Harald Griesshammer is an associate professor of physics. He is on sabbatical in academic year 2019-20. Guillermo Orti is the Louis Weintraub professor of biology and a member of the Faculty Senate. Sarah Wagner is an associate professor of anthropology and a member of the Faculty Senate. Bernard Wood is the University professor of human origins.
Last year, University President Thomas LeBlanc proposed a 20 percent reduction in GW’s undergraduate population over the next five years. In response, this February, the Faculty Senate asked the administration to refrain from implementing such plans until the financial implications are clear and do demonstrably not diminish academic quality and diversity. Last week, the first Special Faculty Assembly in living memory unanimously supported the senate’s actions.
If the proposal were fully implemented, it would result in an annual budget cut of $80 million, according to LeBlanc. By the administration’s own scenarios, that number already includes tuition increases and will likely both reduce student diversity and increase reliance on affluent students. This annual $80 million hole does not include a single dollar for renovations and no investments in teaching, research or the student experience. The 20 percent enrollment cut solves nothing but creates many problems, as Hatchet opinion pieces continue to elucidate.
Is there a better way forward for GW than such a self-inflicted wound? We found an answer in the interim report of one of the committees charged to provide input into GW’s new strategic plan, the committee on high-quality undergraduate education. It supports meeting “100 percent of financial need for admitted students.” We argue that this proposal aligns with GW’s values and ensures GW’s fiscal health for the next decade and beyond.
What does meeting full need mean? Most GW students do not pay the full price of tuition, but GW covers only about 85 percent of what a student’s FAFSA filing and CSS profile determine as need. So if federal forms find you deserve a $10,000 tuition discount, GW usually only grants $8,500. It assumes that families have additional assets – like the proverbial stash of bills under granny’s pillow – to cover the difference. As discussed below, GW’s 85 percent is low compared to its peers, most of which meet 100 percent.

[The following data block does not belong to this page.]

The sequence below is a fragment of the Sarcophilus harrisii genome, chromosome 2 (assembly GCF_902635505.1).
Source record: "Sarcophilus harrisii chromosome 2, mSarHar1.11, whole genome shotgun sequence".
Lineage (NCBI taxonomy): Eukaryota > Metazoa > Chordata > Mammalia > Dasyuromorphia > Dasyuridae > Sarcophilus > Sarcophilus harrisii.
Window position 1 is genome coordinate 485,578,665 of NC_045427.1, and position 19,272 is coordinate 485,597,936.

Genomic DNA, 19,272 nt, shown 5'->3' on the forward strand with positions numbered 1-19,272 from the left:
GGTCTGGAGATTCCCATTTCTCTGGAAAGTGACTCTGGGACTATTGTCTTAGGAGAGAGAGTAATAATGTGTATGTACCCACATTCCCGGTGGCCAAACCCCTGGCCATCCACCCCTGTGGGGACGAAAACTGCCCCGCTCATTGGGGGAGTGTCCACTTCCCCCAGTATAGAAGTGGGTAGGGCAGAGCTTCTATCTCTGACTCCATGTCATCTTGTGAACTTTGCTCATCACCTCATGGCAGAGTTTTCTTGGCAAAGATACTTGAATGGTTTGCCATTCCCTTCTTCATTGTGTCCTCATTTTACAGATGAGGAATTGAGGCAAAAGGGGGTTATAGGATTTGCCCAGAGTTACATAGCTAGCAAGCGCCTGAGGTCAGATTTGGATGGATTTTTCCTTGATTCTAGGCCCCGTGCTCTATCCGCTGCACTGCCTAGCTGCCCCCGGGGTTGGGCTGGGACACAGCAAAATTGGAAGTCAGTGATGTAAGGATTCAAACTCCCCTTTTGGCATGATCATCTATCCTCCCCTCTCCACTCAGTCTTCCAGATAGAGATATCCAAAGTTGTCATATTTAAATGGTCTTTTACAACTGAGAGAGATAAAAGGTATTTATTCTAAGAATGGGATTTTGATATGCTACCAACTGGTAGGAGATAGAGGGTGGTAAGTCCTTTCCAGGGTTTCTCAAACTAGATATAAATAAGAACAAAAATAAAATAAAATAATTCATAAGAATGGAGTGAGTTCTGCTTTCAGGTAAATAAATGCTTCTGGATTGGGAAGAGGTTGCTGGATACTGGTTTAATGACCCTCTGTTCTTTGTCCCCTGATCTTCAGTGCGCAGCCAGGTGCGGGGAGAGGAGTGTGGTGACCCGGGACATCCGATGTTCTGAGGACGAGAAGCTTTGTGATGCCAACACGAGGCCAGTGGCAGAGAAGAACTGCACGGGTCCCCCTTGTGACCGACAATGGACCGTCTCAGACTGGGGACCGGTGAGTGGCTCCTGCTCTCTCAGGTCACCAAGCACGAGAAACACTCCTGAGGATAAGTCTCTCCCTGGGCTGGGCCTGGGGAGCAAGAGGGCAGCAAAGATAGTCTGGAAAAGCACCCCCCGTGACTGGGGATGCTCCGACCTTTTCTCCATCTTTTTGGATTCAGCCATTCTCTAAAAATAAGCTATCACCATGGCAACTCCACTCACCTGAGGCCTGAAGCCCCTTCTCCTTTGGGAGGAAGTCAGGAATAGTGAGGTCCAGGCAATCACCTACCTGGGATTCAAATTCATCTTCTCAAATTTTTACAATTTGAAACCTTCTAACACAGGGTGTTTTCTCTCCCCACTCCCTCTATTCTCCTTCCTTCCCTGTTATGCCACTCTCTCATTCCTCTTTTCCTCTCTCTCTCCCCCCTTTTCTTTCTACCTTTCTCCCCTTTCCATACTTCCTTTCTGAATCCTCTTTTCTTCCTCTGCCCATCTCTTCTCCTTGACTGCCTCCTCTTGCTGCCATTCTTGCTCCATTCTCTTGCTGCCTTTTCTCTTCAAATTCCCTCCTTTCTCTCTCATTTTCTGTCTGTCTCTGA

Meeting only 85 percent of financial need disproportionately hurts low-income families and students from non-academic backgrounds. Many of our students need to work part-time to be able to afford GW, which takes time and energy away from their studies. While no less driven and academically excellent than their more affluent peers, they are at a significant disadvantage. Their grades suffer, some face food insecurity, and if this means they take longer to graduate, they pay an even higher price.
We, therefore, propose that GW meets 100 percent of the demonstrated financial need of its students. Meeting full demonstrated need is already part of the national discussion. Even middle-class families are incurring crushing debt when they send their children to college. Of our competitors, Boston, Northeastern, Tufts and the universities of Wake Forest and Southern California now “meet full need,” as does our strongest local competitor, Georgetown University. The University of Rochester, where LeBlanc was dean, meets full need. Starting this fall, the University of Miami, where he was provost, will meet full need for all Florida residents. That makes eight of the 12 schools in our market basket.